Edward Snowden Warns Against 'Unethical' NFT Game Monetisation - But Is It Unique To Crypto?

Image of Edward Snowden in front Axie Infinity characters falling from the sky.

Image of Edward Snowden in front Axie Infinity characters falling from the sky.

NSA whistleblower Edward Snowden has hit out at the use of NFTs in video games for “injecting an artificial sense of scarcity” into digital worlds.

Snowden, who recently criticised Shiba Inu, was speaking to Polkadot founder Gavin Wood as part of the BlockDown DeData conference when he raised concerns about the “NFT-ishness of the space”.

However, just how different is it from modern gaming?

Edward Snowden Criticises NFT Artificial Scarcity

Snowden, who said he has been playing games for a long time, criticised the practices used in NFT gaming. “The ultimate result of what they’re doing is they are injecting an artificial sense of scarcity into a post-scarcity domain,” he said. “I think that is actually an inherently anti-social urge.”

He added that people go to digital worlds to escape reality - which is slowly creeping into these spaces. “[Players] want to change the colour of the wall, and you've got to pay $19.99 for the wall, or for a token to let you roll for the potential to maybe recolour your wall. There is something horrible and heinous and tragic in that,” he said.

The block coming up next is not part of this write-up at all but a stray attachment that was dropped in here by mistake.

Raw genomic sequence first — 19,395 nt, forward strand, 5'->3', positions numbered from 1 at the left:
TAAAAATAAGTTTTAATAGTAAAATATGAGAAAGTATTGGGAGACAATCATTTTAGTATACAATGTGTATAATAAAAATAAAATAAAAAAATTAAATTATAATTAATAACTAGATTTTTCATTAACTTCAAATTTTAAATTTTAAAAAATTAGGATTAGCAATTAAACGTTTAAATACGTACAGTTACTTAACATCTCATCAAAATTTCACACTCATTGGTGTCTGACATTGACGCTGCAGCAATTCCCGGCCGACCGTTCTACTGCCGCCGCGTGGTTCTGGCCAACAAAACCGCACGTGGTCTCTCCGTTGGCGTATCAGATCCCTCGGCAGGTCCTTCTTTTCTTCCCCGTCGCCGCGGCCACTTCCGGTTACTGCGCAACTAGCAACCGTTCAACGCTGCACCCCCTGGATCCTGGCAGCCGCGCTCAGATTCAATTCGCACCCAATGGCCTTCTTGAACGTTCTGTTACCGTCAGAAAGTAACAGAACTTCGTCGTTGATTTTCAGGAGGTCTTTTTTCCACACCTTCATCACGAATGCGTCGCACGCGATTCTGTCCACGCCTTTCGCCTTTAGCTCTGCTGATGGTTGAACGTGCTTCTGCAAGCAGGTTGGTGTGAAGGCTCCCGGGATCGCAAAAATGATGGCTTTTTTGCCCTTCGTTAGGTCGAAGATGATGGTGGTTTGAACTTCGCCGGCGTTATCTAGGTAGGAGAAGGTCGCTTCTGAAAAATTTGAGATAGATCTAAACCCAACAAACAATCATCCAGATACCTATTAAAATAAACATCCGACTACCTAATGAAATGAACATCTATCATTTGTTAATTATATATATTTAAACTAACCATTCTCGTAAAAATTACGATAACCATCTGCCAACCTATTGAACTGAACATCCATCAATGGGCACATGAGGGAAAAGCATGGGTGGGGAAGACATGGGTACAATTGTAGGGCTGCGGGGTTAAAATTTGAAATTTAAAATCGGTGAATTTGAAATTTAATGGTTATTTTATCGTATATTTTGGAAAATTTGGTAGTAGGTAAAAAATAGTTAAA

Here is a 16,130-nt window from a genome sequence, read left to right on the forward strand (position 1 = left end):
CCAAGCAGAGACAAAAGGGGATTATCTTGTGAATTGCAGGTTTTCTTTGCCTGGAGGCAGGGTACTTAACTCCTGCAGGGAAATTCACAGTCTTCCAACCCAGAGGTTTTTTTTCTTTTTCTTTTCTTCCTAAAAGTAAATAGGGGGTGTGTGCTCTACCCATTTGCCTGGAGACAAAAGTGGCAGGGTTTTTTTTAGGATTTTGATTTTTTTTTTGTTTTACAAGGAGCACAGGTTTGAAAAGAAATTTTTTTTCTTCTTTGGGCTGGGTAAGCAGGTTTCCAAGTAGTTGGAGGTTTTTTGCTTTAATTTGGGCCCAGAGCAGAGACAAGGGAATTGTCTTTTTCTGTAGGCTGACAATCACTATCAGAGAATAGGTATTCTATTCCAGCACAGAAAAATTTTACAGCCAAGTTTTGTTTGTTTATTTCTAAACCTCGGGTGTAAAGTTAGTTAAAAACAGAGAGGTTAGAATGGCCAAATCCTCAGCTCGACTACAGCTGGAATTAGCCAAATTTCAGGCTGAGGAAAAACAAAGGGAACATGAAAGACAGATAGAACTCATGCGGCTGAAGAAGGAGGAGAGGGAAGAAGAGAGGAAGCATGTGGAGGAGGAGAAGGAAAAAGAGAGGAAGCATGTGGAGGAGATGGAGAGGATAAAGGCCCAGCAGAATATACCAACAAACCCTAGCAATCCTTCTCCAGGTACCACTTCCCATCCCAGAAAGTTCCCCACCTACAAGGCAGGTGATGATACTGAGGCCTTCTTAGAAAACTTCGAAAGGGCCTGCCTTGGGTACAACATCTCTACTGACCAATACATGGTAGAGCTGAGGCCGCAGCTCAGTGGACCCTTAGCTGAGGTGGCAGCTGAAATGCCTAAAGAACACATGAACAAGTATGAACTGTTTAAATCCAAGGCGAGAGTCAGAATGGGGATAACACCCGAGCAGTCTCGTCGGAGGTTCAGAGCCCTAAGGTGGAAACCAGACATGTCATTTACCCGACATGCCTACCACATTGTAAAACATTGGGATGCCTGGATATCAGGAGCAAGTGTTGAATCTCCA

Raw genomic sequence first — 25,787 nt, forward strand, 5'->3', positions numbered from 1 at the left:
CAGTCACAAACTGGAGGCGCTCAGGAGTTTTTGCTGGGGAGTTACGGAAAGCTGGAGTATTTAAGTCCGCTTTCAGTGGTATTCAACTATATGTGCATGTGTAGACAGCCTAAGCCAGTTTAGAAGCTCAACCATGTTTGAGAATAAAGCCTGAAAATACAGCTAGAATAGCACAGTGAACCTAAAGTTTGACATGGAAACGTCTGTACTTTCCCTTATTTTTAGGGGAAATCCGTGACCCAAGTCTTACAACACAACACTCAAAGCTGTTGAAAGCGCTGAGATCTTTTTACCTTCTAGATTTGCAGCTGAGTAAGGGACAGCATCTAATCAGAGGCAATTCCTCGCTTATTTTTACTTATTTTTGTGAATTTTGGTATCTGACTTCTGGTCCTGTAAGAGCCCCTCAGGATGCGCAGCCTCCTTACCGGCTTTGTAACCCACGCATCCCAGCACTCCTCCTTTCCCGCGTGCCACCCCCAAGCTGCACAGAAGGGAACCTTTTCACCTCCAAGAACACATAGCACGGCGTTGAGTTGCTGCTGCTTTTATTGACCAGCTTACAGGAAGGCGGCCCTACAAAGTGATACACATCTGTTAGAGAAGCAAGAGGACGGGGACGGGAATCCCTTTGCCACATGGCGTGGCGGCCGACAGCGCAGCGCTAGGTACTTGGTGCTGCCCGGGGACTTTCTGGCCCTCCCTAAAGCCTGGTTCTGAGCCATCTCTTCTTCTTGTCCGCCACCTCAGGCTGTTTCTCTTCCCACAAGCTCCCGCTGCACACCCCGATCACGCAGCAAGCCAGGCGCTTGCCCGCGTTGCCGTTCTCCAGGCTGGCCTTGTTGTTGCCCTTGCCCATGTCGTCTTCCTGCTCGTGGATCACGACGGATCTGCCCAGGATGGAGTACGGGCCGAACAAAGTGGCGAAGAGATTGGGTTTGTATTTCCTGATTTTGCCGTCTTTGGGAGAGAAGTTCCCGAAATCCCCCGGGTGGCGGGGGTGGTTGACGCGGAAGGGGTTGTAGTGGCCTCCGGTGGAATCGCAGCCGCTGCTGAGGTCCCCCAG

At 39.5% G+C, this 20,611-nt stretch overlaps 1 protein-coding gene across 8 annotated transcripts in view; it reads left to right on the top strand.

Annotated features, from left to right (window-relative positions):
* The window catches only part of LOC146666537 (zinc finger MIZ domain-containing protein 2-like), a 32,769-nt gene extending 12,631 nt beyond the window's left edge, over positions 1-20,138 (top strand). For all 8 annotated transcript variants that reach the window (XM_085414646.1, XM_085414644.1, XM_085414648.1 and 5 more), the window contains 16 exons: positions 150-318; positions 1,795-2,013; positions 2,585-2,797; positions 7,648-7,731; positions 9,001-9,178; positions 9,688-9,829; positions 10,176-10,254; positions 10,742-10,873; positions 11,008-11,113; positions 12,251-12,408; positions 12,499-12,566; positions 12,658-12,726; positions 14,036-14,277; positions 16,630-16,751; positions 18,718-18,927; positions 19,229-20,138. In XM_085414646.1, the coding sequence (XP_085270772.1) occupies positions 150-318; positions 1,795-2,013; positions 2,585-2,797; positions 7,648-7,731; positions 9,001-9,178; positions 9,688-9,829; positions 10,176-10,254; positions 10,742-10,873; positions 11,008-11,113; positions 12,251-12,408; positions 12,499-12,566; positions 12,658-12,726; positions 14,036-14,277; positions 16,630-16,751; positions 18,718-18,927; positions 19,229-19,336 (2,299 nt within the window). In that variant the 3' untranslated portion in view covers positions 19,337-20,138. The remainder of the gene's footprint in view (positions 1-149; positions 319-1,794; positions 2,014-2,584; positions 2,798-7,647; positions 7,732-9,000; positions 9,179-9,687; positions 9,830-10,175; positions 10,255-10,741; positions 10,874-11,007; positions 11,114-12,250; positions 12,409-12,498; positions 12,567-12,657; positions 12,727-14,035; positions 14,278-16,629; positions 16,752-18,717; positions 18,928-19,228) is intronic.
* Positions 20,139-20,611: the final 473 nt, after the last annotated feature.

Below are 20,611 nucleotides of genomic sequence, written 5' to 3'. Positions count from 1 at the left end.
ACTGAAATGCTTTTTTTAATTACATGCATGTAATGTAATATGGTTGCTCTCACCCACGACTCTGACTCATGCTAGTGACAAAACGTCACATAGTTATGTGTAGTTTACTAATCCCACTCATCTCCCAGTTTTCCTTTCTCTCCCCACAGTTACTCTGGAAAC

“The community should very much be trying to bend the arc of development away from injecting artificial unnecessary scarcity entirely for the benefit of some investor class,” he continued. “One of the privileges of technology is that it frees us of the material limits that only exist in a material space.

“To try and reimpose material in an immaterial space, I think is a little bit unethical.”

When asked how this compares to NFTs and music, he said: “Did someone craft something in a game that took them 30 hours? That is a very different thing. That’s tokenizing their effort, it’s tokenizing human life, human expression in a certain way, and guarding and protecting that and allowing them to trade that.

"On the other hand, is it a random number generator that’s just spitting out seed values?”

Snowden did, however, begin by praising NFTs. “I’m not against NFTs, I think they can be great,” he said. “I’ve seen them used successfully, I’ve used them for fundraising for the Freedom of Press Foundation, and the generosity of the community is astounding.”

Is NFT Scarcity New To Gaming?

Of course, this issue isn’t limited to the play-to-earn NFT games. Many of the most popular games today - whether that’s FIFA, Call of Duty, Overwatch or Rocket League - have all included instances of creating this artificial scarcity through the likes of loot boxes.

Indeed, Snowden touched on the existence of this in mobile games. “We see this in traditional mobile games, and there’s a Japanese Gatcha model,” he said. ”Where you’re not paying for a guaranteed product...you’re paying for the chance, the potential.

“That distance is where a lot of exploitation in these spaces happen because humans are inherently bad at internalising statistical chance.”

Read More: SHIB Partners With Former Activision Developer To Create NFT Game

[Image: Sky Mavis/Laura Poitras/Praxis Films]

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